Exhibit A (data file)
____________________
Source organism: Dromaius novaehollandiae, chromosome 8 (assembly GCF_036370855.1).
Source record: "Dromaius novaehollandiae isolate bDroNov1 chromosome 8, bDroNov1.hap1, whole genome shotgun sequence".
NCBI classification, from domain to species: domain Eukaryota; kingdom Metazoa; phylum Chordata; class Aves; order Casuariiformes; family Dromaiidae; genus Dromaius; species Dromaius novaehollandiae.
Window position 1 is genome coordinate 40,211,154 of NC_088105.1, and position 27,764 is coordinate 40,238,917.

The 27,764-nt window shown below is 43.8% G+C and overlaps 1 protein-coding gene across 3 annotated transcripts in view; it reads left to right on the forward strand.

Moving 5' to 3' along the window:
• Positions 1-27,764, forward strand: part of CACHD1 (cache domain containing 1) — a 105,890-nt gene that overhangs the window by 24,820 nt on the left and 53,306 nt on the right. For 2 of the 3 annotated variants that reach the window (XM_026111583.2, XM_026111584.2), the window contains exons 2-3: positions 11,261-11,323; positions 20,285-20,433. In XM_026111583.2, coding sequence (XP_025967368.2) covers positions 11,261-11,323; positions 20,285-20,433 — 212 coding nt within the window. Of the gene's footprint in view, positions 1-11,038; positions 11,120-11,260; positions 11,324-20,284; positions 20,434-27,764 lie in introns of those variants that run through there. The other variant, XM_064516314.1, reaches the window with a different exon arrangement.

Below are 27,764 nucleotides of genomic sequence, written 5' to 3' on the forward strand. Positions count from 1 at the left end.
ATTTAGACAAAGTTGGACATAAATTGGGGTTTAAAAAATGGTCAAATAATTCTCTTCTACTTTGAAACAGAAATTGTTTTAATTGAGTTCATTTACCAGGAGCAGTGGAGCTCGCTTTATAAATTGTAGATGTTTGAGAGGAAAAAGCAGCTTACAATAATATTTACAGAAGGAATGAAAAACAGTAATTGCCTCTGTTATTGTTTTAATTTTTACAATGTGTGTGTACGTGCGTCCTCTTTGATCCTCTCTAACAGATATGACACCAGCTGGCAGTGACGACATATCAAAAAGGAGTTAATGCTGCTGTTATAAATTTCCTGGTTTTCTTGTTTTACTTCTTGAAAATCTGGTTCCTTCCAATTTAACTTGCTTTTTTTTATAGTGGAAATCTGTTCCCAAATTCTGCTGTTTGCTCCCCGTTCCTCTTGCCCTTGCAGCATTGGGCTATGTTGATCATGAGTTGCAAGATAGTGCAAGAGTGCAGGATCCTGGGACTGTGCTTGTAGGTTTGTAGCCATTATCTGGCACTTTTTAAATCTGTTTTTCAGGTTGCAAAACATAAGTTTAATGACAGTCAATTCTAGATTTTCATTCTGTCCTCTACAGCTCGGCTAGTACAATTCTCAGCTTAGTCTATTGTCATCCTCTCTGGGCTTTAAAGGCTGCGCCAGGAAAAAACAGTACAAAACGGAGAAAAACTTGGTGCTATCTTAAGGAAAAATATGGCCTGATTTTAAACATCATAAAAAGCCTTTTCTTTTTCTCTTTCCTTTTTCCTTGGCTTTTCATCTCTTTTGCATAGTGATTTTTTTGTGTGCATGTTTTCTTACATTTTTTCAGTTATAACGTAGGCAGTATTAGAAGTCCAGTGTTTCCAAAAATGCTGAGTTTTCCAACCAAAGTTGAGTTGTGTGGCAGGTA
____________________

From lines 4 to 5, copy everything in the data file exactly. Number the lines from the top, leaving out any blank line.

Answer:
Window position 1 is genome coordinate 40,211,154 of NC_088105.1, and position 27,764 is coordinate 40,238,917.

The 27,764-nt window shown below is 43.8% G+C and overlaps 1 protein-coding gene across 3 annotated transcripts in view; it reads left to right on the forward strand.